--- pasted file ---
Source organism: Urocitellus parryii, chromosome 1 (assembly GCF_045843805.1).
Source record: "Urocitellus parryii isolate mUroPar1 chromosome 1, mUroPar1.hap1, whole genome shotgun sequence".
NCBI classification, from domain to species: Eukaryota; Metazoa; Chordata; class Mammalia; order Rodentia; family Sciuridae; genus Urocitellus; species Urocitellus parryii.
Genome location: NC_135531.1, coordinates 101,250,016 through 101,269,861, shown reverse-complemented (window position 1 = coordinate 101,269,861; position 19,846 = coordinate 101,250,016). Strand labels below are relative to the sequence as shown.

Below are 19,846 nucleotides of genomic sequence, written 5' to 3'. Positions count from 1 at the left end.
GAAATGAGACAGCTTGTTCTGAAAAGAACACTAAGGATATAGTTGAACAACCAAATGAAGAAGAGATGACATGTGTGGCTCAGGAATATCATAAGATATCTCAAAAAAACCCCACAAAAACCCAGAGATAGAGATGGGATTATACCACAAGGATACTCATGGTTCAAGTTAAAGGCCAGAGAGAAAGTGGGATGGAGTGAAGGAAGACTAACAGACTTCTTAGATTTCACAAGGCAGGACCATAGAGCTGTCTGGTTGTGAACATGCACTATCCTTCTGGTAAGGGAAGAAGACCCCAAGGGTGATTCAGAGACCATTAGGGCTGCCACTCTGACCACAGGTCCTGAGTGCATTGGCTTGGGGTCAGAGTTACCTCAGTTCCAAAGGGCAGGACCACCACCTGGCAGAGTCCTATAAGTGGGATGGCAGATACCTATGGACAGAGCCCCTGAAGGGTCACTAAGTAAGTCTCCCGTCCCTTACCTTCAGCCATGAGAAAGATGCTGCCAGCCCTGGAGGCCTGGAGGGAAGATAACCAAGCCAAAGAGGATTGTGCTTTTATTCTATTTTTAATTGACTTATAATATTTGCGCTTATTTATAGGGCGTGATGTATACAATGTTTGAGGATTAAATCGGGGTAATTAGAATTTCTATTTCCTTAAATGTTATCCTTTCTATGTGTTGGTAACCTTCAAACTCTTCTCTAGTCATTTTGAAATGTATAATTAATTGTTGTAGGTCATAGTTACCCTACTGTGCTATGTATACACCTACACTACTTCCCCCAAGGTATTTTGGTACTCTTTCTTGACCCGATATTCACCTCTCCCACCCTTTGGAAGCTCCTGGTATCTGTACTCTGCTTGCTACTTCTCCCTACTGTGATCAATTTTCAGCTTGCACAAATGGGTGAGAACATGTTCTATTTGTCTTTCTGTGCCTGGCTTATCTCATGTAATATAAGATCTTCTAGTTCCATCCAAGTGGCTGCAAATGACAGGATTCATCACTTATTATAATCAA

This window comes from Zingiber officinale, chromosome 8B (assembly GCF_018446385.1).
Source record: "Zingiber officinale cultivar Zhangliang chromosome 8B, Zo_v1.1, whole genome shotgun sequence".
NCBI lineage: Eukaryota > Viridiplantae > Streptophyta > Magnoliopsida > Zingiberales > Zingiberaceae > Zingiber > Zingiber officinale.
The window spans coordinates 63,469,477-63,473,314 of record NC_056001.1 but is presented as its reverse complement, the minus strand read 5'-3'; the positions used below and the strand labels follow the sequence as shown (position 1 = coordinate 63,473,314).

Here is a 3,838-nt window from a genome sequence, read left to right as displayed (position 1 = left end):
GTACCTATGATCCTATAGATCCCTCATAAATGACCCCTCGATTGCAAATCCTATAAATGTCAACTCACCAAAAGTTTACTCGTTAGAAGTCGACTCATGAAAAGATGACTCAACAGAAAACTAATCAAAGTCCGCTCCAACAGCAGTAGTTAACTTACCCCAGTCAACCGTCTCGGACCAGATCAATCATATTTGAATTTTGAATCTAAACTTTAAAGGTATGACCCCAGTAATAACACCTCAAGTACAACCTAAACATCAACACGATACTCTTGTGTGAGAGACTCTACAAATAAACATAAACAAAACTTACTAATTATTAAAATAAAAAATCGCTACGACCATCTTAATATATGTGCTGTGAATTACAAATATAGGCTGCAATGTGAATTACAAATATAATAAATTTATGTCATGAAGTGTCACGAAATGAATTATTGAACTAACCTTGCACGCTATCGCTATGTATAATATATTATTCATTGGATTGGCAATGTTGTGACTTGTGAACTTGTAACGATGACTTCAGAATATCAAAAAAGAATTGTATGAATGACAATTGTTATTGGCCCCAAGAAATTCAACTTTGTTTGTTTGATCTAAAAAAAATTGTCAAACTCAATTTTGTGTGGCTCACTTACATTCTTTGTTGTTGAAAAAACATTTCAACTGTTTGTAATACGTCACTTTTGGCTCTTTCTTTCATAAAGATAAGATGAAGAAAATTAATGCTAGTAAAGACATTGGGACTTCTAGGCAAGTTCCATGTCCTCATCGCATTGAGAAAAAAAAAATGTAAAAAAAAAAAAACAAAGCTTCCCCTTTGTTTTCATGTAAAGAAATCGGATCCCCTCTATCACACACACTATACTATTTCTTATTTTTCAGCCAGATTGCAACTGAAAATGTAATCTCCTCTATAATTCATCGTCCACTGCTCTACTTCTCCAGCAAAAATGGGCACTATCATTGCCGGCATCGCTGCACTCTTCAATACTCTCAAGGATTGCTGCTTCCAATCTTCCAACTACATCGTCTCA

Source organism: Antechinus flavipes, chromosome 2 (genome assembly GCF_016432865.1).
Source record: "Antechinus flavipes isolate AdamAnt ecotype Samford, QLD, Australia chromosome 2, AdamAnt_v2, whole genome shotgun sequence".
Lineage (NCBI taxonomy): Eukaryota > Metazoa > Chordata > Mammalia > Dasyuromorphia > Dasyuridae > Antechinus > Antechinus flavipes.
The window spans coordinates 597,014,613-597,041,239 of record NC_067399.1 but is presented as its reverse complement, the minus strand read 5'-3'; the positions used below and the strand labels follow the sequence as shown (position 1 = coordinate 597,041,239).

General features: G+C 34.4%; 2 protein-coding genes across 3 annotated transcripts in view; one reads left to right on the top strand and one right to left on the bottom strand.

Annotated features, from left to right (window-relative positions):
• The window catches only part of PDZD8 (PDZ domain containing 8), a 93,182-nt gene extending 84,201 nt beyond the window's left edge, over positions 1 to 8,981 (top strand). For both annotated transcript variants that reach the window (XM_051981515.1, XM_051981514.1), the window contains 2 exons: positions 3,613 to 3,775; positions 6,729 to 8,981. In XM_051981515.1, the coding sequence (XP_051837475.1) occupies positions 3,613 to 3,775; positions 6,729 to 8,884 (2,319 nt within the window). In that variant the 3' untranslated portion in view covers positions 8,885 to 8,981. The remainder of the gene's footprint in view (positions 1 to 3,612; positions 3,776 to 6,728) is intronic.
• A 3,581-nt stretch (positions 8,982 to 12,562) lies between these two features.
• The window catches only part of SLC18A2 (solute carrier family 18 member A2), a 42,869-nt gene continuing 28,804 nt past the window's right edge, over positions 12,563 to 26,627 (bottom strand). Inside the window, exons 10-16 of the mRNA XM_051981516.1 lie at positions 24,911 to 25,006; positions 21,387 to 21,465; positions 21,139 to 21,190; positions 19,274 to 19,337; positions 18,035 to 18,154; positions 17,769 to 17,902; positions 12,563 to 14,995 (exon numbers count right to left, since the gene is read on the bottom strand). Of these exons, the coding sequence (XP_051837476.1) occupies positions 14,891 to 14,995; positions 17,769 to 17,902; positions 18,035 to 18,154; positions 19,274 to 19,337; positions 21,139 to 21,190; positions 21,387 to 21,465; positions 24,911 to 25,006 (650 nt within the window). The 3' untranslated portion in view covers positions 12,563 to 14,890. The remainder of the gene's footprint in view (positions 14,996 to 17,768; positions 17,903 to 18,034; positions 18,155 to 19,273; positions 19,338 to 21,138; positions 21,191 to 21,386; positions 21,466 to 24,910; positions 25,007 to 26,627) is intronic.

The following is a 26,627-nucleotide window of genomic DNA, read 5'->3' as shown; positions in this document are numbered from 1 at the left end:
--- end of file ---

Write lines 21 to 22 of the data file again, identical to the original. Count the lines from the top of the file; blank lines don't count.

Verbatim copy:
• The window catches only part of SLC18A2 (solute carrier family 18 member A2), a 42,869-nt gene continuing 28,804 nt past the window's right edge, over positions 12,563 to 26,627 (bottom strand). Inside the window, exons 10-16 of the mRNA XM_051981516.1 lie at positions 24,911 to 25,006; positions 21,387 to 21,465; positions 21,139 to 21,190; positions 19,274 to 19,337; positions 18,035 to 18,154; positions 17,769 to 17,902; positions 12,563 to 14,995 (exon numbers count right to left, since the gene is read on the bottom strand). Of these exons, the coding sequence (XP_051837476.1) occupies positions 14,891 to 14,995; positions 17,769 to 17,902; positions 18,035 to 18,154; positions 19,274 to 19,337; positions 21,139 to 21,190; positions 21,387 to 21,465; positions 24,911 to 25,006 (650 nt within the window). The 3' untranslated portion in view covers positions 12,563 to 14,890. The remainder of the gene's footprint in view (positions 14,996 to 17,768; positions 17,903 to 18,034; positions 18,155 to 19,273; positions 19,338 to 21,138; positions 21,191 to 21,386; positions 21,466 to 24,910; positions 25,007 to 26,627) is intronic.

The following is a 26,627-nucleotide window of genomic DNA, read 5'->3' as shown; positions in this document are numbered from 1 at the left end: